I mean, it’s got a big window where they can see their feral brothers and sisters in the backyard. The sun comes in real nice where they can lay on the window ledge and soak it up. And my zen rock garden has a great set of round polished toys mess with.

    Despite my great desire to choke the hell out of them… these furry bodhisattvas are teaching me restraint. πŸ™‚

  2. I can only comiserate with you on the woes of running an Animal House and the cost of this business. They tend to simply take over the house and all of our daily activities seem to revolve around them.

    Such is the life we have chosen to lead.

  3. First an update: Alaska is doing better. Not sure how he’s feeling about Tangerine constantly tailing him (mispelling intended), but he didn’t have any bladder symptoms yesterday and he ate like a horse (which always makes me happy because he is underweight). Me, on the other hand, I went down for the count yesterday with what I thought was the flu – fever, chills, nausea. So far today, so good. No fever, no nausea and he hasn’t moved into my head or chest. Let’s hope this is as far as it goes.

    Jules – Yes, they really are excellent little teachers these furry ones. Oh, and your sacred space sounds really lovely.

    Adam – I’ve been keeping up with your animal trials too. How’s Ubu? They do have a way of taking over the house, life and wallet, but I can’t imagine my life without them. Ya know?

  4. This sounds a little whacky, but there is something referred to as “Kitty Valium” (that is not the medical name, which of course I forget). A friend had given me some of her kitty’s way back when I had 2 boy kitties of similar age not working out well with each other, and it acted to make them ‘forget’ they didn’t know/ didn’t like each other. Have used it again, and it really helps. Sorry I can’t remember the real name! It’s not needed long-term, just long enough to effect destressing.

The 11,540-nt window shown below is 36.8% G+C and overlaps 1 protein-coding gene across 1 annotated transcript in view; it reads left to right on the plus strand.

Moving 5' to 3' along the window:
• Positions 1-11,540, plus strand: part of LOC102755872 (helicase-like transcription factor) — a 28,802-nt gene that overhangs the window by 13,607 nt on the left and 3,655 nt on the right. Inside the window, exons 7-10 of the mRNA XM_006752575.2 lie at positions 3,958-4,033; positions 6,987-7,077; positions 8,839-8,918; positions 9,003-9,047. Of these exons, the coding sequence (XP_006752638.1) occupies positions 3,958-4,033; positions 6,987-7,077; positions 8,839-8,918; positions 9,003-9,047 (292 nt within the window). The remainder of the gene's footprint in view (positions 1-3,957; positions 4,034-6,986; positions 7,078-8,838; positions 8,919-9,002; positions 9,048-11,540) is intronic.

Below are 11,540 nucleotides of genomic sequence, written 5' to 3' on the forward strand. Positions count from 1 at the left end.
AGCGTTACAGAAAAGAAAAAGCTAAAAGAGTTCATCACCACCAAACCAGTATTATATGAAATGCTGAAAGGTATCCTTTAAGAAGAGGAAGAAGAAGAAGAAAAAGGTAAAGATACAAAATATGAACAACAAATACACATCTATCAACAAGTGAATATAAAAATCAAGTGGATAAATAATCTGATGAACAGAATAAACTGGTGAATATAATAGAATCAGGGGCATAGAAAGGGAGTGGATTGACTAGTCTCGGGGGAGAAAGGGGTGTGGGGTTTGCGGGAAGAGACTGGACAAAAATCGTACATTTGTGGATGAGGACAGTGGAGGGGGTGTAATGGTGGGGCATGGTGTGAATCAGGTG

5. It sounds like a very lovely way to wake up. πŸ™‚

    Just read your update. I’m glad to hear Alaska is doing better. Perhaps that means Tangerine will be able to stay inside.

  6. Shu – I’ve never heard of kitty valium. I’ve been using a spray called Feliway, which is supposed to be some kind of hormone that makes them calmer, and a homeopathic remedy called Rescue Remedy. Hard to say how effective they really are. Frankly, at one point I simply resorted to an opioid pain killer that was prescribed for another cat’s arthritis. Let me know if you find out the name of the kitty valium. Does it work on humans? πŸ˜‰

    Robin – Yes, it was. Some of my happiness times are the simplest as when I’m surrounded by well-behaved, loving furry creatures. And yes, at this point, Tangerine is not going anywhere. She’s coming out during the day and evening, and has moved her lair from under the couch to under the bed. Last night she and Alaska even did a little friendly head bump, so things are improving. She so desperately wants to be his friend, I hope it works out.

  7. Ha, your kitty in the couch cracks me up.

    Jerzy Kozinski, the writer, was fairly small and I’ve read that he used to hide himself in an overstuffed couch, wait for guests to arrive, and then move around under the cushions to startle them.

    It explains something of the perspective behind “The Painted Bird.”

    Oddly, we just saw Kozinski in the Warren Beatty/Diane Keaton movie, “Reds.” He plays an early revolutionary bureaucrat with pitiless perfection.

    I hope your cats have more kindness, and tolerance. πŸ˜‰

  8. Dang, either that must have been a really big overstuffed couch, or Jerzy Kozinski is even smaller than he appears on film or his book covers. That’s hysterical though.